Samples, which will recur in spades on disk 2, are a feature of most tracks, and 'Lurdez' provides a brief prelude and exemplar - a rising tone, echoed and overlapping voices, various noises - it is liftoff. Slow drums, a high whine and a gentle rhythm underlie 'Hatch 2' before a grinding beat steamrolls through, hatch shouted out underneath, ending with a light tuned percussion. 'Terarana' features an echoed, intoned vocal and very Zappa-esque chorus over and rubbery bass, sweet weaving horn and bluesy group. 'Box 14' is an abstract collage of atmospheric noises, water sounds, voices calling, passing vehicles and planes, sonar pings and struck strings which reaches towards a structure as violin and percussion emerge towards the end. But it acts as a mood shift before the driving Beefheart blues of '7 headless horsepeople' - a pulsing rhythm section, some oblique electronica and the demented voice of Radulovich. Another couple of constructed pieces then sneak in - 'Dos cerebros 2' voices, noises and strumming melds into a pulsing that builds but never evolves a structure, surrounded by some guitar and feedback. 'Box 131' couples horns and street sounds, some crooning, backwards tones and more which build to a semicacophanous climax.

Rhythm and light return with 'Ute the seductress', whose sample is accompanied by some smooth guitar and gently rising voices, and 'Do the deed' - introduced by a sample on how to use a liferaft - grooves into a jazz beat with choppy guitar, pleasant group singing and a few weird noises to remind us where we are! Which the second rocket lift off of rushing wind noises and rising tones in the brief 'Ya' underscores, as does the concrete of 'Alpha & beta particle' with doors, lots of bells, passing vehicles and an atomic sample.

'Isomorphism' introduces the final stages which is replete with structured song. This contains lyrics which are a reading from Douglas Hofstadter's 'Godel, Escher and Bach' (a great book) which explains the title (which at first I had thought to refer to split brains - the two disks representing halves of Radulovich's brain). The text refers to isomorphism of one brain on/in another, matching conceptual structures - and the method of this album points towards that - the dense layering of sampling building the second brain in our own, based on Radulovich's model. Enveloping the reading is the group, some horns and a ponderous group, together with some subtle guitar.

Many tracks start with some samples - and 'The tethered' is no exception - a buzzing then german voices calling out before a heavy riff emerges, dense bass drums and fuzzy guitar. The sample continues, rising and falling, as the lyrics are sung/intoned, and the track rolls its dense way to the end, throwing in harmonica and humming chorus along the way. A lovely lullaby grounds 'La resurrection', whose melody infuses the track together with some tones and very mellow horn, bass and rhythm. 'Hatch 1' opens with sampled loops and then shifts through various phases - some piano, voices and industrialmachine rhythm that continues, slowly building, with samples and tones washing over it. After a film sample about going to the cemetery and 'f***ing some whores' a jaunty organ melody pops into 'Took out the machine': a heavier rhythm joins, accompanied by strange blurtings and sundry echonoises, very experimentalboppy. Radulovich sings about a mindcontrol machine, the beat drops out leaving noises under a sample, the whores are mentioned again and we slip into an extended heavy outro. A fittingly complex mesmerising conclusion to this disk: a wonderful noisey, complex demented album brimming with ideas.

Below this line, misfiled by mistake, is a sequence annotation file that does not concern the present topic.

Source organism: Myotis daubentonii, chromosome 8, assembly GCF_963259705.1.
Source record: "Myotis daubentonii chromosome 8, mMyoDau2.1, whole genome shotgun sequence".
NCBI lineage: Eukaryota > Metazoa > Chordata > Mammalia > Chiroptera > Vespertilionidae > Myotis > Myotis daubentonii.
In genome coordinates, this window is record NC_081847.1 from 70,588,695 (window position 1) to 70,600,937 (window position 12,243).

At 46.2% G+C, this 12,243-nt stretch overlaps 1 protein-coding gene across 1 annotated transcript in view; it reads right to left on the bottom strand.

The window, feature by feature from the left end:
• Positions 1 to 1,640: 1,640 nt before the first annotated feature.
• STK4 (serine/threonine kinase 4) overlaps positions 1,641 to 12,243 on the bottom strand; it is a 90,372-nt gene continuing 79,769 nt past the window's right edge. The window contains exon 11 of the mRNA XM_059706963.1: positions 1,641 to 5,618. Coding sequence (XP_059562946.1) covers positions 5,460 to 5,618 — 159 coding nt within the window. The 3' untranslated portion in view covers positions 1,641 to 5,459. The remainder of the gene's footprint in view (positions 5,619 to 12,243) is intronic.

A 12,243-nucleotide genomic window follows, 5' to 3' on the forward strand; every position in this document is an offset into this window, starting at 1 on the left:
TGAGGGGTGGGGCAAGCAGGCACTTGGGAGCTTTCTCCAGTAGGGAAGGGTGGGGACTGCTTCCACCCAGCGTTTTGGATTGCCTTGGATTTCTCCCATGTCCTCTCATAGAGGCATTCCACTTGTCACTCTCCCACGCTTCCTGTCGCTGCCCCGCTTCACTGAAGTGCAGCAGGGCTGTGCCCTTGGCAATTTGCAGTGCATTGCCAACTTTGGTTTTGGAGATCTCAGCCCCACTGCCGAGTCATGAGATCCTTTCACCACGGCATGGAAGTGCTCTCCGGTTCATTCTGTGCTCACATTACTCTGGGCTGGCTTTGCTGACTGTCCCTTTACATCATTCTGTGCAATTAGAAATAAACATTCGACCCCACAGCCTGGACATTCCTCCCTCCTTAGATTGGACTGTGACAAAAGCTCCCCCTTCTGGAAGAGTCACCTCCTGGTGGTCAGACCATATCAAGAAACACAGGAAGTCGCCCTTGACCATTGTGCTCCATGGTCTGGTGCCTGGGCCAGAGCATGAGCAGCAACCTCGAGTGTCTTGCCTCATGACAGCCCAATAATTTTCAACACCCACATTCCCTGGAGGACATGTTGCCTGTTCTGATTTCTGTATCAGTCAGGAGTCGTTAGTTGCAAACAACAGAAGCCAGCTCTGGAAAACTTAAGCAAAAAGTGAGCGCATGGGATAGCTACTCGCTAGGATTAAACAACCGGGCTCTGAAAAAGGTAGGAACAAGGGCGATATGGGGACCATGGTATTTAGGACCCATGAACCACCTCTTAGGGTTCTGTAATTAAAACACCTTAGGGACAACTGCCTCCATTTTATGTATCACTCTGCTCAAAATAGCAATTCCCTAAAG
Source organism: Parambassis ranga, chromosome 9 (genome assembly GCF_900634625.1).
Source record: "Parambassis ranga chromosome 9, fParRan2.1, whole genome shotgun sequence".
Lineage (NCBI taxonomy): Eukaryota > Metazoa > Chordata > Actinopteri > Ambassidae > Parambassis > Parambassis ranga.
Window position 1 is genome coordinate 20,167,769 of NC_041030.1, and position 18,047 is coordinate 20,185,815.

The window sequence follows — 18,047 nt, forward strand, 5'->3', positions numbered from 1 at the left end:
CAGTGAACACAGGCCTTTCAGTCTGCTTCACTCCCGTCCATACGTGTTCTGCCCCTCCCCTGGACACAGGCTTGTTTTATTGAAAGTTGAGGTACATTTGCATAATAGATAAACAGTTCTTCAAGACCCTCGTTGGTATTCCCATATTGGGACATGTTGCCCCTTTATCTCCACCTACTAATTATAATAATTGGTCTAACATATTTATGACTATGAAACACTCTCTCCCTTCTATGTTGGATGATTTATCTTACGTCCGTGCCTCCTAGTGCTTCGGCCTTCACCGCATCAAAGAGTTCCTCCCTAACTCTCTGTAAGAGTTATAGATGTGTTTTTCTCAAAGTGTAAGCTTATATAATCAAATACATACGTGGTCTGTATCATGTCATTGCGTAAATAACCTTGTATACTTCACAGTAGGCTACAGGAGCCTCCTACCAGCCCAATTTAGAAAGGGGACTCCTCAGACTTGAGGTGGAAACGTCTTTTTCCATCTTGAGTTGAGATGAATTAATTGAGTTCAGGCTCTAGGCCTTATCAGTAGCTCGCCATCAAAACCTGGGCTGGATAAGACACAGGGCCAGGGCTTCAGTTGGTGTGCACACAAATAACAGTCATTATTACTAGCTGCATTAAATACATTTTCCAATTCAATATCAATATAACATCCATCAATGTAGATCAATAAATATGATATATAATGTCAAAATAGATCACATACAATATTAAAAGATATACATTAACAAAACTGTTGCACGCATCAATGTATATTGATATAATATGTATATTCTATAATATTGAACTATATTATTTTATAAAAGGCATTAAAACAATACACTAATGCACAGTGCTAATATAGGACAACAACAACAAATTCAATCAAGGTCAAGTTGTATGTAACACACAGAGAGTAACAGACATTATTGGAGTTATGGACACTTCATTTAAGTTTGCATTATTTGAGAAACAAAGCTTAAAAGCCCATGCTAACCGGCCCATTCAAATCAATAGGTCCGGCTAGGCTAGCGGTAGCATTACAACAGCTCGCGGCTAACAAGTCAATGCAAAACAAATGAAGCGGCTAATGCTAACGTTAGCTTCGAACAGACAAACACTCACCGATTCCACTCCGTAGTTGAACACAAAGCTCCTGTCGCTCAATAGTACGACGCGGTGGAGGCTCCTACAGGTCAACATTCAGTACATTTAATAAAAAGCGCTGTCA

The second disk is less structured, and focuses on the sampling, experimental side which has supported many of the songs on the first disk. The three sections are created from samples Radulovich has recorded all over the world - London, San Diego, Hong Kong, Utrecht, Paris ... - and at first glance has simply strung together. They are extended fragments, usually some minutes long, shifting for example in the second one, through: a child crying, a noisy boat with sound coming in waves with people in the background, a looping game (probably at Las Vegas), a Peking opera, an announcement in French, accordian, seagulls, clacking (perhaps a horse). Other sections include a long street discussion of being black, a clown/magician at a children's party, a tabletennis game, various street and environment recordings.

And only 'seemingly' strung together - the selection of pieces, their editing, sequencing, interleaving and hints of subtle manipulation have been carefully and thoughtfully undertaken. The shifts between overheard conversations, musical interludes and abstract environments is quite mesmerising. And where the spoken pieces could become distracting after a few listens, they fade into their own musicality. The result is an international soundscape that is quite seductive, and an interesting mirror to the first disk: the more you listen, the more interconnections you notice, as samples appear in both, creating a complex intertwined musical entity.

In addition to the music, Radulovich has also done the artwork - featuring some surreal abstract black and white photographs (plus one of a fishmonger) - which is very subdued and attractive. An album as musically intricate, difficult and interesting as this, that uses a quote from one of my favourite authors as a lyric in the 'title' track, and on top of that looks good must be a winner. And it is.

     - Jeremy keens, ampersand Etcetera